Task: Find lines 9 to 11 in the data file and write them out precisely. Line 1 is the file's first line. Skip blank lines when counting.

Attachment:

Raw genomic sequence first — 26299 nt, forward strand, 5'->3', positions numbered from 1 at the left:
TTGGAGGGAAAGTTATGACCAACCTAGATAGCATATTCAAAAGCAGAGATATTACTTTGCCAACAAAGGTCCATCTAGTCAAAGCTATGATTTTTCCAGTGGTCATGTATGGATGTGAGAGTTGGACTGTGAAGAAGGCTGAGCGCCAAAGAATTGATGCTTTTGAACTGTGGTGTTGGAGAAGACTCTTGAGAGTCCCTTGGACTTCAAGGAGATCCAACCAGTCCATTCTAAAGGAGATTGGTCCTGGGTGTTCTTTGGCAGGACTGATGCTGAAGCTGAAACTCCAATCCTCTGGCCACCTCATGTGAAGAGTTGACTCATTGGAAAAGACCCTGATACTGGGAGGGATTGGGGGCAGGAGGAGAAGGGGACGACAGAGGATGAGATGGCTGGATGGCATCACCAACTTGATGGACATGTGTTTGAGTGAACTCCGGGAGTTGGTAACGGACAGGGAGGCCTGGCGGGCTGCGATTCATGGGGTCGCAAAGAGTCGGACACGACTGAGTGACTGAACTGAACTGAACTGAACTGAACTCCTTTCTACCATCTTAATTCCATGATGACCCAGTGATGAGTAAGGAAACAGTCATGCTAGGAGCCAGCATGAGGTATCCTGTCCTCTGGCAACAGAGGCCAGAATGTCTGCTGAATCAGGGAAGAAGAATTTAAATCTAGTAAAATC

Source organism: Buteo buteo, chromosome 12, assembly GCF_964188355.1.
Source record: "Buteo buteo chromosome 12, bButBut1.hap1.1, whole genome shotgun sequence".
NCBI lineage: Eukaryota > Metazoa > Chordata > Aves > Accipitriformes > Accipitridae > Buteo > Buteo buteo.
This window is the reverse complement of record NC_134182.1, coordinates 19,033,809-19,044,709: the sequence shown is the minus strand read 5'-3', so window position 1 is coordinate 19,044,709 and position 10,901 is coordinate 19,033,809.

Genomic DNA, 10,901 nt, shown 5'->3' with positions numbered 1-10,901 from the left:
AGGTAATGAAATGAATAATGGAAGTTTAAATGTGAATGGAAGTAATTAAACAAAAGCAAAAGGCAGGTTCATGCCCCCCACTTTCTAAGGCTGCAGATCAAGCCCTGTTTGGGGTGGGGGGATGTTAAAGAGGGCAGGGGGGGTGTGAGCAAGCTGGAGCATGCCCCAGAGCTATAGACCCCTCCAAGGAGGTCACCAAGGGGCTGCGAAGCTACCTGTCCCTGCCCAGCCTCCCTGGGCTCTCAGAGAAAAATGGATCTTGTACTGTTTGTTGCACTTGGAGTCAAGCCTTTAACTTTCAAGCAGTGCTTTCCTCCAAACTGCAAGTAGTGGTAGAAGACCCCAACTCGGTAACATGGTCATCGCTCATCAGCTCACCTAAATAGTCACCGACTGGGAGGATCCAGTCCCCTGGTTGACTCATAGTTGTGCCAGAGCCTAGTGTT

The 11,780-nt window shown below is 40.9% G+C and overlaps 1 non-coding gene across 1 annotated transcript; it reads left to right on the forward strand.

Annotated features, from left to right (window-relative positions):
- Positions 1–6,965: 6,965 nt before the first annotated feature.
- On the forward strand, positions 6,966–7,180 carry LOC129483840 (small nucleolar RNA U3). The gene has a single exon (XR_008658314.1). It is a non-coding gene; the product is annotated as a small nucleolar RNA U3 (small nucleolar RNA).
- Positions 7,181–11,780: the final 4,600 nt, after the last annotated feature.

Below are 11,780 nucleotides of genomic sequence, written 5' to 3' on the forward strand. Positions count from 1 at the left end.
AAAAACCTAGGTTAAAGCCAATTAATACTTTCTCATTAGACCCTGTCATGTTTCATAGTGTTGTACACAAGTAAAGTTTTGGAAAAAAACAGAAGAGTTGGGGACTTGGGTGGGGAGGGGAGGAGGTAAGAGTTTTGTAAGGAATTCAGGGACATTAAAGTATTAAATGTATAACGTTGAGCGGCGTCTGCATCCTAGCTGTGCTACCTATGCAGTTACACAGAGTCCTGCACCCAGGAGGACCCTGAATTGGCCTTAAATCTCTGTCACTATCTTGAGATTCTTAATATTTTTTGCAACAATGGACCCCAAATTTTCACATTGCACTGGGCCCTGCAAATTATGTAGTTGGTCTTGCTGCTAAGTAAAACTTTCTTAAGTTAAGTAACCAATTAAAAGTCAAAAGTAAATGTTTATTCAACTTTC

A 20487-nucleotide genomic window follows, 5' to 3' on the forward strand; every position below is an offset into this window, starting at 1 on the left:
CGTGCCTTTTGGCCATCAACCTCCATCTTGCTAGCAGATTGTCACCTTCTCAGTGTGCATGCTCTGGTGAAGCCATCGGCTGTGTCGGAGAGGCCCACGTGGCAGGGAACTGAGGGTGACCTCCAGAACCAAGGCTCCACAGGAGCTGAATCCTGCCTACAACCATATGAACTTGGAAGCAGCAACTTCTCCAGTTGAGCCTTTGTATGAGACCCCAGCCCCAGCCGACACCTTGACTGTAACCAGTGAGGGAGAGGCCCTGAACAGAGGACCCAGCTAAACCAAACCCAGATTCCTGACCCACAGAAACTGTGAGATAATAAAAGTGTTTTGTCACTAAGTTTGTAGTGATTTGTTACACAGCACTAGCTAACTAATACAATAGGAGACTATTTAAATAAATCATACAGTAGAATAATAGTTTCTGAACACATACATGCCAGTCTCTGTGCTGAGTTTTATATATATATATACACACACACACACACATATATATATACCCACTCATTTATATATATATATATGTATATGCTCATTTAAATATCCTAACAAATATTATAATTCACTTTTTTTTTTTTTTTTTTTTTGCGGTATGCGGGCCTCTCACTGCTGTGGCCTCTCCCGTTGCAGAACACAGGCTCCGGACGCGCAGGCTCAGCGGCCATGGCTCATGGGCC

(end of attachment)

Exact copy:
The 11,780-nt window shown below is 40.9% G+C and overlaps 1 non-coding gene across 1 annotated transcript; it reads left to right on the forward strand.

Annotated features, from left to right (window-relative positions):
- Positions 1–6,965: 6,965 nt before the first annotated feature.